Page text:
Following the confirmation of the finger amputation sentence for three prisoners in northwestern Iran, one of the prisoners self-harmed and was taken to the hospital.
On Monday, June 22, a prisoner detained in the quarantine of Urmia Prison identified as Hadi Rostami self-harmed after the amputation sentence was announced for implementation to the prison, the Hengaw Human Rights group said today.
The 13th Branch of the Supreme Court confirmed the finger amputation sentence for Hadi Rostami, Mehdi Shahivand and Mehdi Sharifian. They were arrested by the Urmia Intelligence Department in 2015 and after four years in prison, were sentenced by the 1st Branch of the Special Children and Youth Criminal Court to finger amputation for four counts of theft.
The report did not say if the men were child offenders despite mentioning that they were tried by the Children’s Court.
The three men were sentenced according to article 278 of the Islamic Penal Code which calls for “amputation of the full length of four fingers of the right hand of the thief in such a manner that the thumb and palm of the hand remain.”
Though Iranian officials are involved in huge known embezzlement and corruption cases, Iran continues to hand down brutal sentences to petty thieves.
Last year, Iran’s Attorney-General criticized the “low numbers” of hand amputation punishments in Iran as a result of human rights condemnations and called it “unfortunate”.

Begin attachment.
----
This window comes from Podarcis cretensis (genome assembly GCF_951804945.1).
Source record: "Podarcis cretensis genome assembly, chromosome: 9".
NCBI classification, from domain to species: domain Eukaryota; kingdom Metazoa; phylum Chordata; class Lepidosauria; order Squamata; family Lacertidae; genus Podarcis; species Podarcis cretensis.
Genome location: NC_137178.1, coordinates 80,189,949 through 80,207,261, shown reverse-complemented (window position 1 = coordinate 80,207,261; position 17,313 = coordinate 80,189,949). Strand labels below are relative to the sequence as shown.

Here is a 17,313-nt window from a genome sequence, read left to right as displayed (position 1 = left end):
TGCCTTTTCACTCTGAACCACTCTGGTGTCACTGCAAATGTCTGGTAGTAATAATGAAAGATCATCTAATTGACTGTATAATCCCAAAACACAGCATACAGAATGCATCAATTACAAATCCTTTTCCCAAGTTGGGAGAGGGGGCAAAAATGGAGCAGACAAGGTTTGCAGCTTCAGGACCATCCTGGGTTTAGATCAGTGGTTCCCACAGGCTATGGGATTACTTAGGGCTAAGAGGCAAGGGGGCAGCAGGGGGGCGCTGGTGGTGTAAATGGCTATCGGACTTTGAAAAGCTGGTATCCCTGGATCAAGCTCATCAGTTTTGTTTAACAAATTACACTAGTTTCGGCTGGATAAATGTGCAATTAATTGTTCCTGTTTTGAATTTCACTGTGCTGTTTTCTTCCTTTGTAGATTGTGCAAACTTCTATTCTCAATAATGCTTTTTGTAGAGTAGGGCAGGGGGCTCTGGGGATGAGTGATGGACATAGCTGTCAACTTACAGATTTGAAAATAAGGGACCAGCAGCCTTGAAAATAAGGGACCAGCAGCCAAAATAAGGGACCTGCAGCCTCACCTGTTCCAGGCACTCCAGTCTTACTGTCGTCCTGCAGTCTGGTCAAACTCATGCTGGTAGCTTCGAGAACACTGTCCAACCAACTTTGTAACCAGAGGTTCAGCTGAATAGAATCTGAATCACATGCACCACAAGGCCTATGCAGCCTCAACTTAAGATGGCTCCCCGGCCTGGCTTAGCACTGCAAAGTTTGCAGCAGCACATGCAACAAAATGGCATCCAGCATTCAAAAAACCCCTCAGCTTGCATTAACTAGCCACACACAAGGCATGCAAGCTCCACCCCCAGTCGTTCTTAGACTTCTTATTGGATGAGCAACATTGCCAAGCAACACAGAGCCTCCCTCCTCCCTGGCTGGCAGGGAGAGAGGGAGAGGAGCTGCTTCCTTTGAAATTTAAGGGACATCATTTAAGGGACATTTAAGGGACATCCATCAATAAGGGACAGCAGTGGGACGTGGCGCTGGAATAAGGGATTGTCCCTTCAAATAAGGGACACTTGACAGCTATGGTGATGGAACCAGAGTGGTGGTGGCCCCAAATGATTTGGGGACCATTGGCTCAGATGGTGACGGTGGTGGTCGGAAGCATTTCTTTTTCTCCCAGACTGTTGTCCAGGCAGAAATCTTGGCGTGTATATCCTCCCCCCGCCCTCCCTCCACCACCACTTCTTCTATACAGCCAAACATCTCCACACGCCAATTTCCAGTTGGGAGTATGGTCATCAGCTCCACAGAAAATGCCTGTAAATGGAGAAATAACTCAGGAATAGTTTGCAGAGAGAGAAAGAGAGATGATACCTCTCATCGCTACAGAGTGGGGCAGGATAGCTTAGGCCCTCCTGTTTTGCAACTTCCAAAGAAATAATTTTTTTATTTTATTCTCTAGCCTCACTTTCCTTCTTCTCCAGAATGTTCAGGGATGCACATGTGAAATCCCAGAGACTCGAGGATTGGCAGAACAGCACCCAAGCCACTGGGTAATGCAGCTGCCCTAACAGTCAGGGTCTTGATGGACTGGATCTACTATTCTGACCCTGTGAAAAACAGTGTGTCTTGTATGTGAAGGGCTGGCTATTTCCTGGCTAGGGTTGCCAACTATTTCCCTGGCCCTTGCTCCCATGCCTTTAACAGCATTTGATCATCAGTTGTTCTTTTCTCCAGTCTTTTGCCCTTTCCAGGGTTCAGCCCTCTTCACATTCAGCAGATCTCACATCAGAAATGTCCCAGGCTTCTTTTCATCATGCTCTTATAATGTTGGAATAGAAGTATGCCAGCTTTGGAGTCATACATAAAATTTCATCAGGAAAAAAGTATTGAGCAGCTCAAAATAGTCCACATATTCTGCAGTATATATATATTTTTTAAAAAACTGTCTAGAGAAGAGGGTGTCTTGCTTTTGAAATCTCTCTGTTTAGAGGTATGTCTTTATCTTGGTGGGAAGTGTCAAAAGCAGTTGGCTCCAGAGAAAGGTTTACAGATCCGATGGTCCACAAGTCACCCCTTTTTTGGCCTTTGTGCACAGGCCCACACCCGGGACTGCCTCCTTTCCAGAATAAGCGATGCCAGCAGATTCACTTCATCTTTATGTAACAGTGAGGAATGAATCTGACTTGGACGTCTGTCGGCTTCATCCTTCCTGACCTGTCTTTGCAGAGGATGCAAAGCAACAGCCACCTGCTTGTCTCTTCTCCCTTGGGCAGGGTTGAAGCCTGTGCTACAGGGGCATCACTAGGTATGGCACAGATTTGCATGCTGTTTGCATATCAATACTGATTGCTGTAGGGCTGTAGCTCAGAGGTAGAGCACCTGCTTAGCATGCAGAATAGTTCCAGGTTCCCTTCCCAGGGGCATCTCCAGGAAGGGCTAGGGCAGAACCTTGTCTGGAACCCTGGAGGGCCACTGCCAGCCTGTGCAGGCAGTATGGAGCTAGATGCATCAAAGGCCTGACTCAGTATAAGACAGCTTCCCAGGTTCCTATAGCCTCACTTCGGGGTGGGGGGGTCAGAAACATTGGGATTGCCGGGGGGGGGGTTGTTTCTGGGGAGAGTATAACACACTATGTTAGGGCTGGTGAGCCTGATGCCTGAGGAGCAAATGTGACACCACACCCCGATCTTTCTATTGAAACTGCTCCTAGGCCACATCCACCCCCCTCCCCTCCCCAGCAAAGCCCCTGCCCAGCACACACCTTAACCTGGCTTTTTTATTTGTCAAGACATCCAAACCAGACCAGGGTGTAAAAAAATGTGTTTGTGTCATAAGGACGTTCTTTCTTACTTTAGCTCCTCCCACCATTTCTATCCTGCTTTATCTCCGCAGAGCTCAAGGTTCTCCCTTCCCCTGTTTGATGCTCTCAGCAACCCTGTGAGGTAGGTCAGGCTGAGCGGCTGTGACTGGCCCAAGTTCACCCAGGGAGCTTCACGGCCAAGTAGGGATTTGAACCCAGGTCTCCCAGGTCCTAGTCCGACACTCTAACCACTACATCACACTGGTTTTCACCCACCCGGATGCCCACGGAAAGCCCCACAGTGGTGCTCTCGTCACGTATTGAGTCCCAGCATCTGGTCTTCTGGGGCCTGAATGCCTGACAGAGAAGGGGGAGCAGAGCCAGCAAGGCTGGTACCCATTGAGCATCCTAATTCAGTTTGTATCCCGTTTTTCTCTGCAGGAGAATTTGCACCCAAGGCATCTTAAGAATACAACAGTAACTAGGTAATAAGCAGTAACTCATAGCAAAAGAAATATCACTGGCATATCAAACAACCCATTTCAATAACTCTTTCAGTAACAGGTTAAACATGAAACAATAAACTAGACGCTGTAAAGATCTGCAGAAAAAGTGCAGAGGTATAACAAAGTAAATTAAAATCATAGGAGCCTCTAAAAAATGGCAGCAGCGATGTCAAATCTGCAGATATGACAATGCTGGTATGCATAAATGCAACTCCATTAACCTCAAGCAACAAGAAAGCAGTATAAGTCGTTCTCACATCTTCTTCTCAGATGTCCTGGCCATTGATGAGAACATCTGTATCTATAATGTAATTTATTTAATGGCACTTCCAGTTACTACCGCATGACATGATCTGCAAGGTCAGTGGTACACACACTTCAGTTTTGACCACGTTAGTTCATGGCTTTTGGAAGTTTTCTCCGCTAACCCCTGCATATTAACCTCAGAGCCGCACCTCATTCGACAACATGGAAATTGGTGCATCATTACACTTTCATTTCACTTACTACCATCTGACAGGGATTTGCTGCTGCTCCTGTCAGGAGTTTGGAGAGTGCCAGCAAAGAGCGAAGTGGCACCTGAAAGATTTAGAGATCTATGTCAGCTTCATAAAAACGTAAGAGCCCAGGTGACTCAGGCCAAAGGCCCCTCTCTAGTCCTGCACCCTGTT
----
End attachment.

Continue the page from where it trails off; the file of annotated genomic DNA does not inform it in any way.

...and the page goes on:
In comments carried by the Fars News Agency, Mohammad Jafar Montazeri said that the hands of thieves had to be amputated but that “unfortunately, so as not be condemned on human rights issues in the United Nations, we have abandoned some of the divine laws.”
“One of the mistakes that we make is that we are afraid of human rights (propaganda) and that they say that you treat thieves violently,” he added in a meeting with police commanders on January 16, 2019.
According to Amnesty International, the Iranian authorities have consistently defended amputation as the best way to deter theft, expressing regret that it cannot be practiced in public and on a widespread basis without international condemnation.
In a shocking statement before the UN Human Rights Council in October 2010, Mohammad Javad Larijani, the head of Iran’s Human Rights Council, denied that such punishments amount to torture, claiming they are “culturally and religiously justified”.